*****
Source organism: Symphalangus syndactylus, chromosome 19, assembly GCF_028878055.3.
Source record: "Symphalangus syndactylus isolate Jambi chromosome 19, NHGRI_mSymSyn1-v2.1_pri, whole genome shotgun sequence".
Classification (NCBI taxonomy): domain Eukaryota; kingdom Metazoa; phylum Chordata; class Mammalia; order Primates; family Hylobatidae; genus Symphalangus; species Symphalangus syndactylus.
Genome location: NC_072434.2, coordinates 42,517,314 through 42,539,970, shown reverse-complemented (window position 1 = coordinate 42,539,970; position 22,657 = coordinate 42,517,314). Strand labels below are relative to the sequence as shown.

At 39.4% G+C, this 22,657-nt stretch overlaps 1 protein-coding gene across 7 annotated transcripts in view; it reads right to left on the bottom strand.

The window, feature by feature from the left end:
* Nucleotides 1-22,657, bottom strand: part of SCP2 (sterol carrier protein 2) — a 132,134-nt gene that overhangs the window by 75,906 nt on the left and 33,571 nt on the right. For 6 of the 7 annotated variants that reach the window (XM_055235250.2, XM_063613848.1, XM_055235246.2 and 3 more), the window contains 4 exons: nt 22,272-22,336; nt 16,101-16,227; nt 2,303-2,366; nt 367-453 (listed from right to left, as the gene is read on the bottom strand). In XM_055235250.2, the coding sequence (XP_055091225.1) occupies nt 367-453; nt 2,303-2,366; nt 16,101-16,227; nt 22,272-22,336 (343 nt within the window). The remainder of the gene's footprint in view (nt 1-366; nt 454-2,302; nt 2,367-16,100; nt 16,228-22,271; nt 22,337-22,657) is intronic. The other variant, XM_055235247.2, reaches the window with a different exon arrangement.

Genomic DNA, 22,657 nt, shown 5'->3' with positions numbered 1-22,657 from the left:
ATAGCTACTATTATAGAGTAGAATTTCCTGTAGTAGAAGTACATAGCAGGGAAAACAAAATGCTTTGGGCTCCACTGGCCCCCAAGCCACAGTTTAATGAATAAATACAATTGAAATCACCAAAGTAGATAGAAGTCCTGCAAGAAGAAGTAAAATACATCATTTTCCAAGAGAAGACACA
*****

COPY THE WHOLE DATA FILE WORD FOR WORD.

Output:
Source organism: Symphalangus syndactylus, chromosome 19, assembly GCF_028878055.3.
Source record: "Symphalangus syndactylus isolate Jambi chromosome 19, NHGRI_mSymSyn1-v2.1_pri, whole genome shotgun sequence".
Classification (NCBI taxonomy): domain Eukaryota; kingdom Metazoa; phylum Chordata; class Mammalia; order Primates; family Hylobatidae; genus Symphalangus; species Symphalangus syndactylus.
Genome location: NC_072434.2, coordinates 42,517,314 through 42,539,970, shown reverse-complemented (window position 1 = coordinate 42,539,970; position 22,657 = coordinate 42,517,314). Strand labels below are relative to the sequence as shown.

At 39.4% G+C, this 22,657-nt stretch overlaps 1 protein-coding gene across 7 annotated transcripts in view; it reads right to left on the bottom strand.

The window, feature by feature from the left end:
* Nucleotides 1-22,657, bottom strand: part of SCP2 (sterol carrier protein 2) — a 132,134-nt gene that overhangs the window by 75,906 nt on the left and 33,571 nt on the right. For 6 of the 7 annotated variants that reach the window (XM_055235250.2, XM_063613848.1, XM_055235246.2 and 3 more), the window contains 4 exons: nt 22,272-22,336; nt 16,101-16,227; nt 2,303-2,366; nt 367-453 (listed from right to left, as the gene is read on the bottom strand). In XM_055235250.2, the coding sequence (XP_055091225.1) occupies nt 367-453; nt 2,303-2,366; nt 16,101-16,227; nt 22,272-22,336 (343 nt within the window). The remainder of the gene's footprint in view (nt 1-366; nt 454-2,302; nt 2,367-16,100; nt 16,228-22,271; nt 22,337-22,657) is intronic. The other variant, XM_055235247.2, reaches the window with a different exon arrangement.

Genomic DNA, 22,657 nt, shown 5'->3' with positions numbered 1-22,657 from the left:
ATAGCTACTATTATAGAGTAGAATTTCCTGTAGTAGAAGTACATAGCAGGGAAAACAAAATGCTTTGGGCTCCACTGGCCCCCAAGCCACAGTTTAATGAATAAATACAATTGAAATCACCAAAGTAGATAGAAGTCCTGCAAGAAGAAGTAAAATACATCATTTTCCAAGAGAAGACACA